Colorado

Churchill loses appeal, Blue Ribbon schools

The Colorado Supreme Court on Monday handed former University of Colorado professor Ward Churchill his third straight courtroom defeat, ruling that he’s not entitled to back pay or to reinstatement in his position.

A district court and the Colorado Court of Appeals had previously ruled for the university and against Churchill.

The ethnic studies professor gained notoriety for an essay in which he compared victims of the World Trade Center attacks to Nazi official Adolph Eichmann. After the essay came to light in 2005, the CU Board of Regents launched an investigation into Churchill’s academic writings. After a lengthy investigation by faculty committees, the Regents fired Churchill for plagiarism and other violations of academic standards.

In 2009, a jury ruled that Churchill had been fired improperly but awarded him only $1 in damages. A Denver judge later set aside that verdict, ruling that the Regents were immune from the lawsuit. That set off the chain of appeals that went to the state supreme court.

David Lane, Churchill’s lawyer, said the case will be appealed to the U.S. Supreme Court, according to The Associated Press.

Read the high court’s summary and full decision.

→ Five Colorado schools are national Blue Ribbon award winners based on their academic performance, U.S. Secretary of Education Arne Duncan has announced.

The schools are:

  • Avon Elementary School in Avon
  • Garnet Mesa Elementary School in Delta
  • Pear Park Elementary School in Grand Junction
  • Slavens K-8 School in Denver
  • Summit Middle Charter School in Boulder

“Our nation has no greater responsibility than helping all children realize their full potential,” Duncan said. “Schools honored with the National Blue Ribbon Schools award are committed to accelerating student achievement and preparing students for success in college and careers.”

The award honors public and private elementary, middle and high schools where students perform at very high levels or where significant improvements are being made in students’ levels of achievement.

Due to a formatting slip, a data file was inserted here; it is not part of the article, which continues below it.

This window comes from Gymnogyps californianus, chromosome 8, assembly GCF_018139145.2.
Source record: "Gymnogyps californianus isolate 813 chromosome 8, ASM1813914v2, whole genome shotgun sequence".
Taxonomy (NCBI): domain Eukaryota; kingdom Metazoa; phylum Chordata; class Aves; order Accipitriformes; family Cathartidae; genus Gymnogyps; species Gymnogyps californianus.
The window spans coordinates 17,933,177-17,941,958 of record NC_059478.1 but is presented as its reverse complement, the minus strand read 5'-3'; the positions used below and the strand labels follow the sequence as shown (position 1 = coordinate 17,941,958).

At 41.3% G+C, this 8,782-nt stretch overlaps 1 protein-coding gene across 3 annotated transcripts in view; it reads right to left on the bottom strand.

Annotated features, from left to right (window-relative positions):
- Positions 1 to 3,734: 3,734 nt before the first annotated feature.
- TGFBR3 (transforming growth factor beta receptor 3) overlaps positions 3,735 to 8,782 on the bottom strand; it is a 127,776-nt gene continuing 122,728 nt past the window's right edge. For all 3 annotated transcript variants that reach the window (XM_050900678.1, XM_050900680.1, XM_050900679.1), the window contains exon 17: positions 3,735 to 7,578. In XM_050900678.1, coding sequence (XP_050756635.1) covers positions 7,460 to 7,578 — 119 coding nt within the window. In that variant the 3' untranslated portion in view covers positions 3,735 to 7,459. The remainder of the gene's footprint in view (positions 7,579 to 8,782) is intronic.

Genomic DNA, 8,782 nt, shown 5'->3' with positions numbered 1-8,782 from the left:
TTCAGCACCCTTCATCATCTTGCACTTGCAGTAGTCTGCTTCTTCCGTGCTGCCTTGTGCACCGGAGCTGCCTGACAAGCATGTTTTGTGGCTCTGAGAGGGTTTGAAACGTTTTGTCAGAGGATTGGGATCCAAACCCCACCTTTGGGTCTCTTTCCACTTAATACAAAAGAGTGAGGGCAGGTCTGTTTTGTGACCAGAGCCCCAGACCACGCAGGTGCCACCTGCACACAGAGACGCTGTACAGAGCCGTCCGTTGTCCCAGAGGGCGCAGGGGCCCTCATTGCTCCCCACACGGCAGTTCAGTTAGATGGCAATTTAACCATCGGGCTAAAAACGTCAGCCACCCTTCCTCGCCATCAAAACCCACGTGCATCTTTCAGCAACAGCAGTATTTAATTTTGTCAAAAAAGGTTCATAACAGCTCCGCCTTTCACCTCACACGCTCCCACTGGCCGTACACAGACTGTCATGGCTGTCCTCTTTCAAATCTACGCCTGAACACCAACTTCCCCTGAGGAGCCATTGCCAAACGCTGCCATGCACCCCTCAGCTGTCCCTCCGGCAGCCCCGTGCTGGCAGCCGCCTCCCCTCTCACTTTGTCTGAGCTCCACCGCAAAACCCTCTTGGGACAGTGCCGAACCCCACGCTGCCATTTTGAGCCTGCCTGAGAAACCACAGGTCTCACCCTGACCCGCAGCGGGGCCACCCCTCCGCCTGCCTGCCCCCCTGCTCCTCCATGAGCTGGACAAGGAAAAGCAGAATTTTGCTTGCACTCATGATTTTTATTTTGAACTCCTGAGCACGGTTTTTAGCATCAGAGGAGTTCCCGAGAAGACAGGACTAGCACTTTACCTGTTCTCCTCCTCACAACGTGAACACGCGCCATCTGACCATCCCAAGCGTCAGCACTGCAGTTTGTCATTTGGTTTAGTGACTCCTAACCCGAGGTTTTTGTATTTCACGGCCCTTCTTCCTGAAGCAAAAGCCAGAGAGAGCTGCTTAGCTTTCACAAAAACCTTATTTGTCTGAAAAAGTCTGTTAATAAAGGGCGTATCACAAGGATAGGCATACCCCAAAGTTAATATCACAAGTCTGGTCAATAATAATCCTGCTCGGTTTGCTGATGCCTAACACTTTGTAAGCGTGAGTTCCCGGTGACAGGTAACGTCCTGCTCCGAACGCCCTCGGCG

The program recognizes schools in one of two performance categories. “Exemplary High Performing” schools are recognized among their state’s highest-performing schools as measured by state assessments or nationally-normed tests. “Exemplary Improving” schools have at least 40 percent of their students from disadvantaged backgrounds and demonstrate the most progress in improving student achievement levels as measured by state assessments or nationally-normed tests.

In all, 269 schools were recognized as 2012 National Blue Ribbon Schools.  A complete list is available at http://www.ed.gov/nationalblueribbonschools.

→ The Yes on 3A + 3 B campaign for Denver Public Schools tax proposals held a campaign kick-off event and press conference Sunday in front of West High School to promote the benefits of the district’s request for a $466 million bond issue and a $49 million increase for operating expenses.

Speakers included DPS School Board President Mary Seawell, board member Happy Haynes and Henry Roman, president of the Denver Classroom Teachers Association.

“The bond and mill measures represent the most critical projects that need to be funded to help our children attend schools in safe, modernized buildings and improved learning environments and have access to the kinds of programs and services that increase their academic achievement,” Seawell said. “All students will benefit, all schools will see a change.”

Combined, the typical Denver residential property owner would see an increase in their property taxes by $143 per year, or about $12 per month for a home valued at $225,000.

Read this EdNews story about the Denver school board’s 5-2 vote to place the measures on the Nov. 6 ballot. Find information on Yes on 3A + 3B at www.yeson3A3B.com or follow @Yeson3A3B campaign on Twitter and “Yes on 3A + 3B” on Facebook.

defensor escolar

Memphis parent advocacy group trains first Spanish-speaking cohort

PHOTO: Caroline Bauman
Manuela Martinez (center left) and Lidia Sauceda (center right) are among 19 parents in the first Spanish-speaking class of Memphis Lift’s Public Advocate Fellowship.

Manuela Martinez doesn’t want Spanish-speaking families to get lost in the fast-changing education landscape in Memphis as the city’s Hispanic population continues to grow.

The mother of two students is among 19 parents in the first Spanish-speaking class of Memphis Lift’s Public Advocate Fellowship, a program that trains parents on local education issues.

“We want to be more informed,” said Martinez, whose children attend Shelby County Schools. “I didn’t know I had much of voice or could change things at my child’s school. But I’m learning a lot about schools in Memphis, and how I can be a bigger part.”

More than 200 Memphians have gone through the 10-week fellowship program since the parent advocacy group launched two years ago. The vast majority have been African-Americans.

The first Spanish-speaking cohort is completing a five-week program this month and marks a concerted effort to bridge racial barriers, said Sarah Carpenter, the organization’s executive director.